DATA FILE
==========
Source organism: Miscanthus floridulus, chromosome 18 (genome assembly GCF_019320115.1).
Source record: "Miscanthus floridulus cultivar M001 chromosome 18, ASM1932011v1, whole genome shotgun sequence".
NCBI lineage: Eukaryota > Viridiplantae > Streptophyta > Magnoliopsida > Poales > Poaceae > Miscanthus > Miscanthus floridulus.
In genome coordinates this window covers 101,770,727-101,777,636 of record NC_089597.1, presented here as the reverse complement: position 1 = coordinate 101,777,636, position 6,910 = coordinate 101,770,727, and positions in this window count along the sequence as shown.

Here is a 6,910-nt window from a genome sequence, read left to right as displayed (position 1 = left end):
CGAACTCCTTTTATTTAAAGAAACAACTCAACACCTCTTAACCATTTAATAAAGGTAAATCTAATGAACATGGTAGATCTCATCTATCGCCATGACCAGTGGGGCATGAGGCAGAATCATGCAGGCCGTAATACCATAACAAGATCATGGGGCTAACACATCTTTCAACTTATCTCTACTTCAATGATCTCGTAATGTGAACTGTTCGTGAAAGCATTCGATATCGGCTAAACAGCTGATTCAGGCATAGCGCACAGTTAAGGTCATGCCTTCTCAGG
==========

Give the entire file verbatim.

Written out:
Source organism: Miscanthus floridulus, chromosome 18 (genome assembly GCF_019320115.1).
Source record: "Miscanthus floridulus cultivar M001 chromosome 18, ASM1932011v1, whole genome shotgun sequence".
NCBI lineage: Eukaryota > Viridiplantae > Streptophyta > Magnoliopsida > Poales > Poaceae > Miscanthus > Miscanthus floridulus.
In genome coordinates this window covers 101,770,727-101,777,636 of record NC_089597.1, presented here as the reverse complement: position 1 = coordinate 101,777,636, position 6,910 = coordinate 101,770,727, and positions in this window count along the sequence as shown.

Here is a 6,910-nt window from a genome sequence, read left to right as displayed (position 1 = left end):
CGAACTCCTTTTATTTAAAGAAACAACTCAACACCTCTTAACCATTTAATAAAGGTAAATCTAATGAACATGGTAGATCTCATCTATCGCCATGACCAGTGGGGCATGAGGCAGAATCATGCAGGCCGTAATACCATAACAAGATCATGGGGCTAACACATCTTTCAACTTATCTCTACTTCAATGATCTCGTAATGTGAACTGTTCGTGAAAGCATTCGATATCGGCTAAACAGCTGATTCAGGCATAGCGCACAGTTAAGGTCATGCCTTCTCAGG